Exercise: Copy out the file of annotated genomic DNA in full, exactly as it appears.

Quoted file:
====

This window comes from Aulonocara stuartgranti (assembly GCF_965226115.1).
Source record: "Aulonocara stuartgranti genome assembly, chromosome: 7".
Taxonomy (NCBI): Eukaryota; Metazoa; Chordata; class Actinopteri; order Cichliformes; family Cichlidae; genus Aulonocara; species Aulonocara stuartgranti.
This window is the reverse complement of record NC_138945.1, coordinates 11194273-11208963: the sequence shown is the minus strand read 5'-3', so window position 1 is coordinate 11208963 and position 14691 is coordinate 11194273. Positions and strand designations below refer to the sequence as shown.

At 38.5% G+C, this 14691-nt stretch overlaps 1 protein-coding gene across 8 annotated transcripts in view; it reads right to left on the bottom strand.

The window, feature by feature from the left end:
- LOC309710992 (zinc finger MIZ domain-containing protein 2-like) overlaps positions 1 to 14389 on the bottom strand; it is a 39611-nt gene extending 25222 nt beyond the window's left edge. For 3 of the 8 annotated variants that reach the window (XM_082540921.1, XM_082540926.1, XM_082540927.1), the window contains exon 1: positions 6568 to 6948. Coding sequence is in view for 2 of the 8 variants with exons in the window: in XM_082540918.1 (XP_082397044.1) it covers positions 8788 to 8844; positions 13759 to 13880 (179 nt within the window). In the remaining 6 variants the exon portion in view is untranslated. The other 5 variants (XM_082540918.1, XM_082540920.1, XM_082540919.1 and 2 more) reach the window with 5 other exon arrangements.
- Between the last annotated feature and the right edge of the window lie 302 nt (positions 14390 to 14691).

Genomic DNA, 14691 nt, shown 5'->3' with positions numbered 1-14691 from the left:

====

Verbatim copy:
This window comes from Aulonocara stuartgranti (assembly GCF_965226115.1).
Source record: "Aulonocara stuartgranti genome assembly, chromosome: 7".
Taxonomy (NCBI): Eukaryota; Metazoa; Chordata; class Actinopteri; order Cichliformes; family Cichlidae; genus Aulonocara; species Aulonocara stuartgranti.
This window is the reverse complement of record NC_138945.1, coordinates 11194273-11208963: the sequence shown is the minus strand read 5'-3', so window position 1 is coordinate 11208963 and position 14691 is coordinate 11194273. Positions and strand designations below refer to the sequence as shown.

At 38.5% G+C, this 14691-nt stretch overlaps 1 protein-coding gene across 8 annotated transcripts in view; it reads right to left on the bottom strand.

The window, feature by feature from the left end:
- LOC309710992 (zinc finger MIZ domain-containing protein 2-like) overlaps positions 1 to 14389 on the bottom strand; it is a 39611-nt gene extending 25222 nt beyond the window's left edge. For 3 of the 8 annotated variants that reach the window (XM_082540921.1, XM_082540926.1, XM_082540927.1), the window contains exon 1: positions 6568 to 6948. Coding sequence is in view for 2 of the 8 variants with exons in the window: in XM_082540918.1 (XP_082397044.1) it covers positions 8788 to 8844; positions 13759 to 13880 (179 nt within the window). In the remaining 6 variants the exon portion in view is untranslated. The other 5 variants (XM_082540918.1, XM_082540920.1, XM_082540919.1 and 2 more) reach the window with 5 other exon arrangements.
- Between the last annotated feature and the right edge of the window lie 302 nt (positions 14390 to 14691).

Genomic DNA, 14691 nt, shown 5'->3' with positions numbered 1-14691 from the left: